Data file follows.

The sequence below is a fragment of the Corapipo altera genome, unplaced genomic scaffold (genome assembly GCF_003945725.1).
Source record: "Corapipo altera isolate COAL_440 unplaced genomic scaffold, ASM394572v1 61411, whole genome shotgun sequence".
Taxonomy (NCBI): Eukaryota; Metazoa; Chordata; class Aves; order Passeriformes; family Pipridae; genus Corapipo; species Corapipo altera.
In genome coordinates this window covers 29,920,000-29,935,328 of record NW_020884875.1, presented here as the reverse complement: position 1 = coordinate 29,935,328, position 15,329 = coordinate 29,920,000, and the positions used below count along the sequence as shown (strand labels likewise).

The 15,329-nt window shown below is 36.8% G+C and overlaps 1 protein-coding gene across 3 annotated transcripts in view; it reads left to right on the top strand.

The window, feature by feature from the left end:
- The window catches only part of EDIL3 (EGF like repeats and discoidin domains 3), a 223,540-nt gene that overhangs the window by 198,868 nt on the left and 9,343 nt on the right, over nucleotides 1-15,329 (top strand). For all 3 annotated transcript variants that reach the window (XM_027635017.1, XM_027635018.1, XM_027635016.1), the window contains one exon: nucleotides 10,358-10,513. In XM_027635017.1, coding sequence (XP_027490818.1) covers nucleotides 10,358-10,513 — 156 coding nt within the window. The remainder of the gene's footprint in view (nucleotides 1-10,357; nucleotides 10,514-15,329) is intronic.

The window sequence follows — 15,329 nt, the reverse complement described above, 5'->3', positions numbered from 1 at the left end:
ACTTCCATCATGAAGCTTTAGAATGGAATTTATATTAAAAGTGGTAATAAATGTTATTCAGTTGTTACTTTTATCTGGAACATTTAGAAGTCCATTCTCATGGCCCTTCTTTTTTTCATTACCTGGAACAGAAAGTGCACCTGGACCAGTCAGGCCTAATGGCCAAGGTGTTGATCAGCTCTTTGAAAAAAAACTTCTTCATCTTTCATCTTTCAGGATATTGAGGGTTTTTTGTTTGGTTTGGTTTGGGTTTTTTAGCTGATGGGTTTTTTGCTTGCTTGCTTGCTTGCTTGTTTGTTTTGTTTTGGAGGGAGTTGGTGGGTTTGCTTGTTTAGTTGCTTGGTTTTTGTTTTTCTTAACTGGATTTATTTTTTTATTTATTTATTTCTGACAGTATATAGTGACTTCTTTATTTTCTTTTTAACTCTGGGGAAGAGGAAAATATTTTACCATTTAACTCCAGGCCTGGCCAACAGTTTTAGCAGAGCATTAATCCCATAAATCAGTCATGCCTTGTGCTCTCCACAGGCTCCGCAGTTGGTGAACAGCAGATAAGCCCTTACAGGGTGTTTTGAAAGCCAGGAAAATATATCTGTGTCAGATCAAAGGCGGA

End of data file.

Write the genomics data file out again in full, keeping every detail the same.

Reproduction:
The sequence below is a fragment of the Corapipo altera genome, unplaced genomic scaffold (genome assembly GCF_003945725.1).
Source record: "Corapipo altera isolate COAL_440 unplaced genomic scaffold, ASM394572v1 61411, whole genome shotgun sequence".
Taxonomy (NCBI): Eukaryota; Metazoa; Chordata; class Aves; order Passeriformes; family Pipridae; genus Corapipo; species Corapipo altera.
In genome coordinates this window covers 29,920,000-29,935,328 of record NW_020884875.1, presented here as the reverse complement: position 1 = coordinate 29,935,328, position 15,329 = coordinate 29,920,000, and the positions used below count along the sequence as shown (strand labels likewise).

The 15,329-nt window shown below is 36.8% G+C and overlaps 1 protein-coding gene across 3 annotated transcripts in view; it reads left to right on the top strand.

The window, feature by feature from the left end:
- The window catches only part of EDIL3 (EGF like repeats and discoidin domains 3), a 223,540-nt gene that overhangs the window by 198,868 nt on the left and 9,343 nt on the right, over nucleotides 1-15,329 (top strand). For all 3 annotated transcript variants that reach the window (XM_027635017.1, XM_027635018.1, XM_027635016.1), the window contains one exon: nucleotides 10,358-10,513. In XM_027635017.1, coding sequence (XP_027490818.1) covers nucleotides 10,358-10,513 — 156 coding nt within the window. The remainder of the gene's footprint in view (nucleotides 1-10,357; nucleotides 10,514-15,329) is intronic.

The window sequence follows — 15,329 nt, the reverse complement described above, 5'->3', positions numbered from 1 at the left end:
ACTTCCATCATGAAGCTTTAGAATGGAATTTATATTAAAAGTGGTAATAAATGTTATTCAGTTGTTACTTTTATCTGGAACATTTAGAAGTCCATTCTCATGGCCCTTCTTTTTTTCATTACCTGGAACAGAAAGTGCACCTGGACCAGTCAGGCCTAATGGCCAAGGTGTTGATCAGCTCTTTGAAAAAAAACTTCTTCATCTTTCATCTTTCAGGATATTGAGGGTTTTTTGTTTGGTTTGGTTTGGGTTTTTTAGCTGATGGGTTTTTTGCTTGCTTGCTTGCTTGCTTGTTTGTTTTGTTTTGGAGGGAGTTGGTGGGTTTGCTTGTTTAGTTGCTTGGTTTTTGTTTTTCTTAACTGGATTTATTTTTTTATTTATTTATTTCTGACAGTATATAGTGACTTCTTTATTTTCTTTTTAACTCTGGGGAAGAGGAAAATATTTTACCATTTAACTCCAGGCCTGGCCAACAGTTTTAGCAGAGCATTAATCCCATAAATCAGTCATGCCTTGTGCTCTCCACAGGCTCCGCAGTTGGTGAACAGCAGATAAGCCCTTACAGGGTGTTTTGAAAGCCAGGAAAATATATCTGTGTCAGATCAAAGGCGGA